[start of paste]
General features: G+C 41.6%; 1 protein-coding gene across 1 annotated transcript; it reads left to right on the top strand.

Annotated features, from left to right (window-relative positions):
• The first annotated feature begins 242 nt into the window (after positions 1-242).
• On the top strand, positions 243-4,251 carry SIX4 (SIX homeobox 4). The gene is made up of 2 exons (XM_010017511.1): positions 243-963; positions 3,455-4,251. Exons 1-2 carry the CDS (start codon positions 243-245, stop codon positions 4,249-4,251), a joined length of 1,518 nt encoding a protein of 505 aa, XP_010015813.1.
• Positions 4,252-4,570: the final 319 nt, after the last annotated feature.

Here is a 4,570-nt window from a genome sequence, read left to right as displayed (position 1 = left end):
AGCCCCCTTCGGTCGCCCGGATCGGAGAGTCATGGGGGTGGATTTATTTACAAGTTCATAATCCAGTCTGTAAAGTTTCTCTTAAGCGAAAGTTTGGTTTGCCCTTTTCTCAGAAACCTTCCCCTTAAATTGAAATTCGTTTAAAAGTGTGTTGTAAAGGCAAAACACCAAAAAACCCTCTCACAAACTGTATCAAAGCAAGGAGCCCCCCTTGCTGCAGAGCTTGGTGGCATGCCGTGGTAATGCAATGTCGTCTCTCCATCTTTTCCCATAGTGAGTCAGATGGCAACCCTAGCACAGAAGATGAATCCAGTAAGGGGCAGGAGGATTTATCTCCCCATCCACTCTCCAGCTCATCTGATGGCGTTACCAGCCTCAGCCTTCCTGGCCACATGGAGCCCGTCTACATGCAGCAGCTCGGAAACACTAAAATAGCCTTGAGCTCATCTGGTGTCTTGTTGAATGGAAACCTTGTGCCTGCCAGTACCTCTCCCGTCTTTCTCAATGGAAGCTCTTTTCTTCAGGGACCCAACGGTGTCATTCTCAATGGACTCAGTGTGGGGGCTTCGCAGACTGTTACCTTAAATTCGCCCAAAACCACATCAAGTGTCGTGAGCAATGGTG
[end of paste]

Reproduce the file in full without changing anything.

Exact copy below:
General features: G+C 41.6%; 1 protein-coding gene across 1 annotated transcript; it reads left to right on the top strand.

Annotated features, from left to right (window-relative positions):
• The first annotated feature begins 242 nt into the window (after positions 1-242).
• On the top strand, positions 243-4,251 carry SIX4 (SIX homeobox 4). The gene is made up of 2 exons (XM_010017511.1): positions 243-963; positions 3,455-4,251. Exons 1-2 carry the CDS (start codon positions 243-245, stop codon positions 4,249-4,251), a joined length of 1,518 nt encoding a protein of 505 aa, XP_010015813.1.
• Positions 4,252-4,570: the final 319 nt, after the last annotated feature.

Here is a 4,570-nt window from a genome sequence, read left to right as displayed (position 1 = left end):
AGCCCCCTTCGGTCGCCCGGATCGGAGAGTCATGGGGGTGGATTTATTTACAAGTTCATAATCCAGTCTGTAAAGTTTCTCTTAAGCGAAAGTTTGGTTTGCCCTTTTCTCAGAAACCTTCCCCTTAAATTGAAATTCGTTTAAAAGTGTGTTGTAAAGGCAAAACACCAAAAAACCCTCTCACAAACTGTATCAAAGCAAGGAGCCCCCCTTGCTGCAGAGCTTGGTGGCATGCCGTGGTAATGCAATGTCGTCTCTCCATCTTTTCCCATAGTGAGTCAGATGGCAACCCTAGCACAGAAGATGAATCCAGTAAGGGGCAGGAGGATTTATCTCCCCATCCACTCTCCAGCTCATCTGATGGCGTTACCAGCCTCAGCCTTCCTGGCCACATGGAGCCCGTCTACATGCAGCAGCTCGGAAACACTAAAATAGCCTTGAGCTCATCTGGTGTCTTGTTGAATGGAAACCTTGTGCCTGCCAGTACCTCTCCCGTCTTTCTCAATGGAAGCTCTTTTCTTCAGGGACCCAACGGTGTCATTCTCAATGGACTCAGTGTGGGGGCTTCGCAGACTGTTACCTTAAATTCGCCCAAAACCACATCAAGTGTCGTGAGCAATGGTG